The Gaon of Vilna, AKA Rabbi Eliyahu ben Shlomo Zalmen of Vilna (1720-1797) of Lithuania was about the most famous of rabbis in our history. He set the world in motion for Jews to return to Eretz Yisrael.
He was an expert in understanding the Torah, all our literature, had a possible photographic memory, expert in science, math and music. He disagreed with the Rambam and Rabbi Yosef Caro, author of the Shulkhan Arukh of Safed. His idea of Redemption differed from rabbis of his day. Redemption was the start of the Messianic era.
Other rabbis had the opinion that they could not bring Redemption on with any actions. They thought it would arrive by a miracle. This meant they told people not to carry out any actions against the Gentile civil authorities, an idea the Satmar group seem to follow. He didn't believe in any restrictions from his understanding of the Torah.
The Gaon of Vilna considered the period he was living in was the end of the Diaspora and the beginning of the Messianic era. That fits because many today of all religions feel this is the beginning of the Messianic era.
|Safed, Israel, built on a mountain-this is in the Old city section, today has an art colony, galleries.|
|Hurva Synagogue in Old Jerusalem|
One of the signs of this era was the restoration of judgment. Those students who lived in Safed tried to restore the rabbinic ordination based on the line of divine authority given to the rabbis and the Sanhedrin--the great assembly of the sages that had Divinely authorized legislative power.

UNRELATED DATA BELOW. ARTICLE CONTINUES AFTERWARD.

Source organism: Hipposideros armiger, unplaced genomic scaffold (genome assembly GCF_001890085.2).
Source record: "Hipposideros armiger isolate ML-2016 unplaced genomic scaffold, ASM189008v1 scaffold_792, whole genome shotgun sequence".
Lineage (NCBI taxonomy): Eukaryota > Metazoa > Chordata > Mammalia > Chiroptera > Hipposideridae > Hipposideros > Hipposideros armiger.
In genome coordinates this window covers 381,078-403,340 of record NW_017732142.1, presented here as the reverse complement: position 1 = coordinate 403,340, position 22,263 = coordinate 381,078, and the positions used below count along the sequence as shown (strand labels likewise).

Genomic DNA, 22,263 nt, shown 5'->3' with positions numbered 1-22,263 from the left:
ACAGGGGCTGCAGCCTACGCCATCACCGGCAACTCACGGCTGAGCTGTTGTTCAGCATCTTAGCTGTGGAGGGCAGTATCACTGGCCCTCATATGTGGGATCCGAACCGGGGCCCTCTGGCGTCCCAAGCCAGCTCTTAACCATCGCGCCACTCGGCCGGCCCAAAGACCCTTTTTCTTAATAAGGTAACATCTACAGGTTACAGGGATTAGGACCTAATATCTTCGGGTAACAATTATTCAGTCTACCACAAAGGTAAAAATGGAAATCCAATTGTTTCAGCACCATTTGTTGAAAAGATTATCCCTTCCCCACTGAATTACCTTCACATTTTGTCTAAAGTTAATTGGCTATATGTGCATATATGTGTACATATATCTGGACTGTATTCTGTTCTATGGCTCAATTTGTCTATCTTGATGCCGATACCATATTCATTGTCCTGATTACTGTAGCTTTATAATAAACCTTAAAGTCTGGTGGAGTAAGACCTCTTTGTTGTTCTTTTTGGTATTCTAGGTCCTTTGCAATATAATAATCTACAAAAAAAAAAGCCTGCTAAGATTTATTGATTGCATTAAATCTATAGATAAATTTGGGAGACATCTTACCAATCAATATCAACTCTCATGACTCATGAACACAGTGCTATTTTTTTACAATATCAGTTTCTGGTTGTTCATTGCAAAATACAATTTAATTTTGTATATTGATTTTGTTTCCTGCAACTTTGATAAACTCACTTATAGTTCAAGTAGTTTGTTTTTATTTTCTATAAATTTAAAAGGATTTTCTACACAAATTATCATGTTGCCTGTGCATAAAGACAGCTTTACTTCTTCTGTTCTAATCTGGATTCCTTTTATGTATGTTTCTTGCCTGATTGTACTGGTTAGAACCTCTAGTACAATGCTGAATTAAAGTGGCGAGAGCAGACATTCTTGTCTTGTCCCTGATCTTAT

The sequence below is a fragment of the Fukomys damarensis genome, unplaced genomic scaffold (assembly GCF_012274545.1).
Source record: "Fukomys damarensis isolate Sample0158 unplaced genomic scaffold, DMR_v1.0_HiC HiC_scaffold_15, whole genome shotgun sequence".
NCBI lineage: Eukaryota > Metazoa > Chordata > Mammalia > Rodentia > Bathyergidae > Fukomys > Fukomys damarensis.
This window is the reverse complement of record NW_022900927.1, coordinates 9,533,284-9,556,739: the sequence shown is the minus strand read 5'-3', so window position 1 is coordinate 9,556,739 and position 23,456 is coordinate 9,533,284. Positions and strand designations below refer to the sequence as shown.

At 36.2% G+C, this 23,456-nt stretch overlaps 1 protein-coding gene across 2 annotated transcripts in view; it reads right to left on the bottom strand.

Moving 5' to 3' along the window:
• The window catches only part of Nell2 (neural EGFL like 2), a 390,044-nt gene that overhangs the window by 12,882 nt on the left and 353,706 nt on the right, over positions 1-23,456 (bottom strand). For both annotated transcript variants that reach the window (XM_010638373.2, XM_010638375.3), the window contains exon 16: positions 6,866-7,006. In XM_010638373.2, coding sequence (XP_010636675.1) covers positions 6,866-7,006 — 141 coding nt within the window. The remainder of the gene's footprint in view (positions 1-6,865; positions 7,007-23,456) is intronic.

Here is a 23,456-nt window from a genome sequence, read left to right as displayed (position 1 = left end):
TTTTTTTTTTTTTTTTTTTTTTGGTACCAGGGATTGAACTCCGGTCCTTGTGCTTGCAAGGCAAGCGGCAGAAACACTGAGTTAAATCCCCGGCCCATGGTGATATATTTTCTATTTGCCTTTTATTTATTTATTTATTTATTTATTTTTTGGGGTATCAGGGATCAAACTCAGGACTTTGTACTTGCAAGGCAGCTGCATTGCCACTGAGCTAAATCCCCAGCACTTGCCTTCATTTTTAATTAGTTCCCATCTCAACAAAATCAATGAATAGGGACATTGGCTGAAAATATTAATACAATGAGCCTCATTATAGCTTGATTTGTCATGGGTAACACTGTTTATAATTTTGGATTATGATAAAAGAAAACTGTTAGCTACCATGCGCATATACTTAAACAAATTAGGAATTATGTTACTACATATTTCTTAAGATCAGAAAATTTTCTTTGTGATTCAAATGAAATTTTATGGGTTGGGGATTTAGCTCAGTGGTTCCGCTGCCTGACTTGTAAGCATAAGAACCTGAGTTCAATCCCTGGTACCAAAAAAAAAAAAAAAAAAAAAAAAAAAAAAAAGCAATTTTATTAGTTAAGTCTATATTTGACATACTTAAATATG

|Yemenite Jew reading from Torah|
|Jerusalem in Old City|
Another sign was that the nations of the world's reaction to aliyah of Jews to Eretz Yisrael. These students living in Eretz Yisrael made close contacts with Christian emissaries who arrived in the country at that time. This was fearful to Jews in Europe as it spelled danger of Christians proselyting or throwing them out.
By 1840 there was a congress in London and the nations of Europe debated the fate of Eretz Yisrael. The decision was to restore the Ottoman authority in Eretz Yisrael, and subject to British control. This kept Eretz Yisrael open as an option for aliyah.
Thanks to the students of the Gaon of Vilna, British policy during the 19th century was harnessed into starting the Redemption and turning the land into a revived center for the ancient Jewish nation.
|Immigrants to Israel|
The Gaon attributes his skills, and his qualities of righteousness and personal isolation, qualities he inherited from his great-grandfather, Rabbi Eliyahu Khassid.
Vilna Gaon was buried in the Zaretsha Street cemetery in Vilnius/Vilna, Lithuania. Other family members there are his father, Shlomo Zalmen and his son, Avraham Vilner.
Resource; Book: Eliyahu's Branches-the descendants of the Vilna Gaon and his family by Chaim Freedman, article by Dr. Arye Morgenstern on Faculty of Jewish History of Hebrew University in Jerusalem.